No-one likes the Office for National Statisics (ONS) website. That's the finding of a new review of the body, released today.
"Without exception, the users and stakeholders we spoke to were critical of the ONS website," said the review's authors. The range of problems encountered with institution's interface are wide ranging.
Users complained about the difficulty of finding data, to the way it is classified: often only identified using the ONS' four-letter codes, which are sometimes not recognised properly by the site's search engine.
Sometimes items are not listed where a user would expect to find them, articles and information relevant to specific topics are not grouped together, data tables appear in different formats, and it is difficult to access historic time series.
Generally, the review found that the website could be clearer, with more prominence for the body's explainers of those CDID codes and key economic data, as well as clearer links to methodology. The review states that the ONS "is well aware that problems still exist with the website and efforts to improve it continue". For now the situation remains so bad that some turn to other sources, which is often more costly for users.
That cost in turn raises access questions, which the UK Statistics Authority (UKSA) has raised before. Problems with ONS website load times have meant that those using specialist trading platforms have seen "some individuals and organisations in a position to make decisions based on the statistics ahead of others", UKSA said last November.
A better designed website could also be a labour saver for the ONS, by reducing the volume of queries by phone and email. But at least by international standards, the ONS is about as successful as its peers in its transparency on statistical corrections. An internet search performed by the review's authors of the Eurostat, French statistical agency, and Statistics Canada websites did not return any references to corrections publication policies.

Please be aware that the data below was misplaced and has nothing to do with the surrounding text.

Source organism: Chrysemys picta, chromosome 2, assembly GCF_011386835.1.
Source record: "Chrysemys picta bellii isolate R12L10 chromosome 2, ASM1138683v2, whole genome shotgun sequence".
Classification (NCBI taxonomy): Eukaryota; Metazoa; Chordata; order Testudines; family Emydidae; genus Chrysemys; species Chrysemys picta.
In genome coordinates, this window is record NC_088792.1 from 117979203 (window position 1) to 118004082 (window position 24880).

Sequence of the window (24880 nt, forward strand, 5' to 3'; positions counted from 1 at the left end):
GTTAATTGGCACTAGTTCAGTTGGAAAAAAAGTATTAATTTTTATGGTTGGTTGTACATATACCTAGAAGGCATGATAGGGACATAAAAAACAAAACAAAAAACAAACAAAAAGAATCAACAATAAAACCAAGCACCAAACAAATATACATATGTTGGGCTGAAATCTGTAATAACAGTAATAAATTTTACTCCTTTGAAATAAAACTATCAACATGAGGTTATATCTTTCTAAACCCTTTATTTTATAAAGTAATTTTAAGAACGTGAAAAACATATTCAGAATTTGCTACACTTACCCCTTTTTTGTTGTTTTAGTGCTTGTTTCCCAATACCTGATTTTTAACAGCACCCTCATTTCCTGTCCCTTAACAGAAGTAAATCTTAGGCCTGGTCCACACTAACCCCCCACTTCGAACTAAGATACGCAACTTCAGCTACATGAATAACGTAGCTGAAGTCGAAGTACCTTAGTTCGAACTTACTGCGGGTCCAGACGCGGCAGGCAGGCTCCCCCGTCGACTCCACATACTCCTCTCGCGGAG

The review was commissioned by the ONS, and undertaken by ex-Monetary Policy Committee member Kate Barker, and former Canadian chief statistician Art Ridgeway. More broadly, the review found that the ONS' national accounts are "of a good standard", with the body set to undertake a number of significant improvements.
Last November current Bank of England governor Mark Carney told MPs that the ONS has a lot of work to do, saying that he was "much more comfortable with the data in Canada", making reference to the need for improved flow of funds data. Barker and Ridgeway note that demand remains, along with major challenges as new statistical standards - ESA2010 - come into effect this year.